Lexus is currently developing an LFA II, according to a senior Toyota executive who asked to remain anonymous. Its predecessor, the Lexus LFA, became very successful despite having a price tag of $375,000. Many criticized the LFA because its cost appeared to be highly excessive when compared to its rivals.
For example, a Ferrari 458 Italia costs $225,000 while the Nissan GT-R is priced at $90,000. But the 500 units of the LFA, Japan’s first ever supercar, sold quickly as buyers had paid for its exclusivity too. It’s believed that the LFA II would be even more outstanding when it comes to performance. It would also cost much higher.
A source said that this new supercar is twice the car with a performance level that’s much higher. It’s expected to be priced with a range of $800,000 to $1,000,000. Only 100 units of the LFA will be made, making it even more exclusive and more appealing.
The new Lexus LFA exemplifies a historic moment for Lexus and for supercar development. It was created truly from a clean slate. The Lexus LFA was made by a small, ardent, and devoted team of engineers who pushed technological boundaries in at each stage in materials and engineering to build a Lexus like no other.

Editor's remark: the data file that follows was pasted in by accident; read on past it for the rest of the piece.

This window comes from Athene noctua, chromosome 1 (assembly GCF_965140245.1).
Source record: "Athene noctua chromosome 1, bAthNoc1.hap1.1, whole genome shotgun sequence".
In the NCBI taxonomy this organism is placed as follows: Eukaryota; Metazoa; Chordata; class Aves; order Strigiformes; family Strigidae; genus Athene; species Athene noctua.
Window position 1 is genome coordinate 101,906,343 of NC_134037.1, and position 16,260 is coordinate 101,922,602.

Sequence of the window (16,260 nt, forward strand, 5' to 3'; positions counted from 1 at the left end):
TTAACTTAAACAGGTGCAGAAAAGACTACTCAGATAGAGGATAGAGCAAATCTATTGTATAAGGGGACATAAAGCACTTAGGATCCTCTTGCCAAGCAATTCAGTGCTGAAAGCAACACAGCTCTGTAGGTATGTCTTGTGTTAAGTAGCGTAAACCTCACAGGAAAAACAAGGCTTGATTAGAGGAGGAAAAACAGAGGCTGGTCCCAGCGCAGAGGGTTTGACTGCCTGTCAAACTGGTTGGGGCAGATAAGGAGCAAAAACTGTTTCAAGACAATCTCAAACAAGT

Built with advanced carbon fibre technology, a bespoke, high-revving 552bhp 4.8-litre naturally aspirated V10 engine is matched to a rear-mounted six-speed sequential automatic transmission, powering the rear-wheel drive Lexus LFA with 200mph-plus performance. Undoubtedly a thoroughbred supercar, the LFA is engineered for a single goal, delivering the ultimate driving experience. For the past ten years, Lexus has pushed every boundary pursuing this goal, and it now believes it has created the most driver-focused car possible.
CARBON FIBRE CONSTRUCTION
Making sure the car weighed as little as possible defined the Lexus LFA’s development and led to switching from an aluminium construction to using advanced Carbon Fibre Reinforced Plastic (CFRP) for the chassis and body.
Lexus also decided to build the CFRP structure in-house, and not through a third-party. This draws on Toyota Motor Corporation's tradition of textile weaving technology pushing the limits of its technical abilities. They developed new carbon fibre looms and a laser system to monitor the material’s integrity.